The UW Simpson Center for the Humanities sent out a news release Nov. 11 saying prominent Japanese artist Fram Kitagawa was denied entry to the United States.
He was set to be a keynote speaker at a conference the following day for “Socially Engaged Art in Japan.” The focus was to decipher socially engaged art in a global context, while using Japan’s history to inform that understanding.
“It is outrageous that Kitagawa, an internationally celebrated curator of socially-engaged art in Japan, was just denied a visa to the U.S. to deliver the opening keynote at our scholarly conference on art and politics,” said Kathleen Woodward, director of the Simpson Center and professor of English.
Socially-engaged art is also called new genre public art and social practice. It is an up-and-coming border-blurring art form: mixing art with social activism made by both artists and non-artists. The makers work together to achieve a goal over an extended period of time, usually outside official art spaces and museums. It’s become one of the most hotly debated topics in art criticism, according to the Simpson Center.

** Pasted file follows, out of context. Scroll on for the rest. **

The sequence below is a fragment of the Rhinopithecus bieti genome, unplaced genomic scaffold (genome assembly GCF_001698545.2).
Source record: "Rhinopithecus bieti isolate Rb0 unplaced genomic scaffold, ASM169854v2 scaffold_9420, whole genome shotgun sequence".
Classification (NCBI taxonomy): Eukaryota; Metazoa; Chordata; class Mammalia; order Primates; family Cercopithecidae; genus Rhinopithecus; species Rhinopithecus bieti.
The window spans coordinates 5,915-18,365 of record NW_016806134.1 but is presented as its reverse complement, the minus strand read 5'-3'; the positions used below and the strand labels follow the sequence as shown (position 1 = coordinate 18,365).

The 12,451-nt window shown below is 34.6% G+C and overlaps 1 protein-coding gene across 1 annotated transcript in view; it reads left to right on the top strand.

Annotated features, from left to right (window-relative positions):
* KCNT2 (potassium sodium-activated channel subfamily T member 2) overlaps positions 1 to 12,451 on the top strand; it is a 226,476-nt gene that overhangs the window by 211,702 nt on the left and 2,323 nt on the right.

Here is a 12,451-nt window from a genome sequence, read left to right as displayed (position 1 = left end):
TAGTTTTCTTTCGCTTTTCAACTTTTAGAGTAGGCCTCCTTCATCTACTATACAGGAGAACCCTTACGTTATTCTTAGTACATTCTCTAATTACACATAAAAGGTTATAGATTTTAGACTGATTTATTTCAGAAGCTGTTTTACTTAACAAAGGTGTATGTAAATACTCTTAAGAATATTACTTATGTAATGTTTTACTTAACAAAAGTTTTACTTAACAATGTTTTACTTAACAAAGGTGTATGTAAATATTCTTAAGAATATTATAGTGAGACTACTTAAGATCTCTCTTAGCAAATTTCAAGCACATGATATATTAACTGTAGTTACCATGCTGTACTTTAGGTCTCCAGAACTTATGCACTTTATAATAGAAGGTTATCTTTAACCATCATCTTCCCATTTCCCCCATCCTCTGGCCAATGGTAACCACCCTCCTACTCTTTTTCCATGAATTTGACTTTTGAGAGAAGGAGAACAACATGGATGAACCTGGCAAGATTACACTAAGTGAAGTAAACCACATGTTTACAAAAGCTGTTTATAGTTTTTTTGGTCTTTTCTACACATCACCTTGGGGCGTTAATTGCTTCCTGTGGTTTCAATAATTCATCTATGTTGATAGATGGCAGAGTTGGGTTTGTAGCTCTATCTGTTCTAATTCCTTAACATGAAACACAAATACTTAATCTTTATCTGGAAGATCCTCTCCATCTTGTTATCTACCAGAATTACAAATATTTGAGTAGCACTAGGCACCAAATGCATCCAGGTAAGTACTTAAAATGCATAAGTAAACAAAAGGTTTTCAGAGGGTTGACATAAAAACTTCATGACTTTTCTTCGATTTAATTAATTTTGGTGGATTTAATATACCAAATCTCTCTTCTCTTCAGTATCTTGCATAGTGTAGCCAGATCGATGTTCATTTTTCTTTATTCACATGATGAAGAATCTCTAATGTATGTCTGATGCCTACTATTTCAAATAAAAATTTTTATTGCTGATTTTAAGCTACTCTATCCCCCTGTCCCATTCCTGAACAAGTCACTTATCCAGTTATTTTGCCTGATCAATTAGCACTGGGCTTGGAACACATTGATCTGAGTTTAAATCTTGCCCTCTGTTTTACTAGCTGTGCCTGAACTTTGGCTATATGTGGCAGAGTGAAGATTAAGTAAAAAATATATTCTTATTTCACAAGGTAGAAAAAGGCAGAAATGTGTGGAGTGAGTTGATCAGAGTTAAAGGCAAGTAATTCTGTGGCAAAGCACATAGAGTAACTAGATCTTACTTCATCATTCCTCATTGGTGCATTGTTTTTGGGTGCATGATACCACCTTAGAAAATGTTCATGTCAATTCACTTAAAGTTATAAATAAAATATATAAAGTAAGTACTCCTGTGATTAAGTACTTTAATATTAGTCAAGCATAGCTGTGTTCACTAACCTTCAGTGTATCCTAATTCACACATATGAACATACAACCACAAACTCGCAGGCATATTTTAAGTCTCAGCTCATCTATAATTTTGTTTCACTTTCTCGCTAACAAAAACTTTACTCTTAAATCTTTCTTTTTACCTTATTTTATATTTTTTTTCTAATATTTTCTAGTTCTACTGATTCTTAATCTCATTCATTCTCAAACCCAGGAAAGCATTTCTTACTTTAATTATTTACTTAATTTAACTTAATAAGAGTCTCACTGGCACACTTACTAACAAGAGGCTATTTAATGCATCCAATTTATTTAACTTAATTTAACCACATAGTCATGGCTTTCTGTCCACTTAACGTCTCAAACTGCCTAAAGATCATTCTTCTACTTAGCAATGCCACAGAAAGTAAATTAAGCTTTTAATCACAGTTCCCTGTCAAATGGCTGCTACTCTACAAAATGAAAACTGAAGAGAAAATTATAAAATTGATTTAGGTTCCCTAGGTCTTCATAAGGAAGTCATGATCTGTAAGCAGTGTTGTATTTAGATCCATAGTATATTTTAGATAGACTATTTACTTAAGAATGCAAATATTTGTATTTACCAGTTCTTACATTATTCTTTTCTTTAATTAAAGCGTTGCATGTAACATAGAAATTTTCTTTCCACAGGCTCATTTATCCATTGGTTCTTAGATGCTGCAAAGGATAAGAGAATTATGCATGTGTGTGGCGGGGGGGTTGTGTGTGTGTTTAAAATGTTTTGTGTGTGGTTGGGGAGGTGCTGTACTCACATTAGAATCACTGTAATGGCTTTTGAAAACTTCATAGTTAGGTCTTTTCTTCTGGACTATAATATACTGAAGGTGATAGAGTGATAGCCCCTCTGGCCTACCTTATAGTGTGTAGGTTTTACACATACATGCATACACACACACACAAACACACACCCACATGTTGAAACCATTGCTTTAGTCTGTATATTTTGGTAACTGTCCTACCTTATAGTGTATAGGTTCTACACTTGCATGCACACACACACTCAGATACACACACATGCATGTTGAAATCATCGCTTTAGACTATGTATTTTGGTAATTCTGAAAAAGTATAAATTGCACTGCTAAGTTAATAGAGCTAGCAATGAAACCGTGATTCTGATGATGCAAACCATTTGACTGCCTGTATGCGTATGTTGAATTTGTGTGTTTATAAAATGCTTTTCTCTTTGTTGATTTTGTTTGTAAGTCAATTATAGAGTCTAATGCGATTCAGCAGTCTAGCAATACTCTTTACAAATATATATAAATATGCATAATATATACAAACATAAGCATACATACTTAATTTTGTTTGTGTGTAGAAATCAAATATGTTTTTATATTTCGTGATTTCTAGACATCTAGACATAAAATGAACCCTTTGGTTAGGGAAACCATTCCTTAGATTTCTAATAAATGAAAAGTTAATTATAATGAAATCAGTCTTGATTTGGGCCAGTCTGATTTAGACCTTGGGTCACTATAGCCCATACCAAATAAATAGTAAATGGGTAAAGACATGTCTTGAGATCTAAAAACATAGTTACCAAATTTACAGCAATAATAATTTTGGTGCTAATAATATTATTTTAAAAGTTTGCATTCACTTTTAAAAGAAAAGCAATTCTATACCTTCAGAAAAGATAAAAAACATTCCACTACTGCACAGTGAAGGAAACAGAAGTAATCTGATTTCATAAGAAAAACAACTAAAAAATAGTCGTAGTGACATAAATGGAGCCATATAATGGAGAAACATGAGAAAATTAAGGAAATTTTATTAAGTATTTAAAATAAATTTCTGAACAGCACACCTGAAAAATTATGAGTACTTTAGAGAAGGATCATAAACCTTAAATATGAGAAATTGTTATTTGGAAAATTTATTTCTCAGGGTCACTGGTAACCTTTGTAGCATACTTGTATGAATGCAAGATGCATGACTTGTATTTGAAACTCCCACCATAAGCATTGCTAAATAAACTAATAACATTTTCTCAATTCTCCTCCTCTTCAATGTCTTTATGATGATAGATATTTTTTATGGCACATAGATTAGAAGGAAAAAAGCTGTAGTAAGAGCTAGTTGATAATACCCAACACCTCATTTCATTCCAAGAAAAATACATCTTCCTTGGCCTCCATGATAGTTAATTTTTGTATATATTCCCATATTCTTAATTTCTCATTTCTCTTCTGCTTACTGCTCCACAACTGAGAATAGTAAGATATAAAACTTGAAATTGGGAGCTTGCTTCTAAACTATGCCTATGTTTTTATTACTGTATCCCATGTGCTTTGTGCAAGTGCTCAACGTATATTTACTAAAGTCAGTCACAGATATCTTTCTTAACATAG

“Local governments, urban planners, and activists have become intensely interested in art’s potential to galvanize or revitalize threatened urban [and in Japan, rural] communities,” conference organizer Justin Jesty wrote for the symposium’s overview, “as well as to mitigate urgent, post-disaster needs.”
Ironically, Kitagawa’s entry denial is allegedly due to past involvement in student protests: protests, Kitagawa said, from more than 45 years ago when he was opposing a U.S. military base expansion in Sunagawa, Japan. He was never prosecuted or convicted of any crime.
Kitagawa supplied documents to the embassy prepared by Japan’s Ministry of Justice and the head of the National Police to prove his innocence, but he was still refused entry, according to Jesty.
“Most artists and producers are openly critical of capitalism and developmentalism, and see themselves as creating alternative systems of meaning and value,” Jesty said in his overview. “Both of these possibilities become particularly pronounced in Japan as a result of two decades of low growth and an aging and shrinking population.”
In particular, Japan uses its socially engaged art to address current and past experiences including; the 2011 earthquake, tsunamis, nuclear disasters, and political contestation.
Kitagawa’s entry denial is just one of many examples that makes the Japanese feel they receive inappropriate pressure from their officials. Socially engaged art is an outlet for the public and is a less abrasive, and thus potentially less consequential, form of protest.
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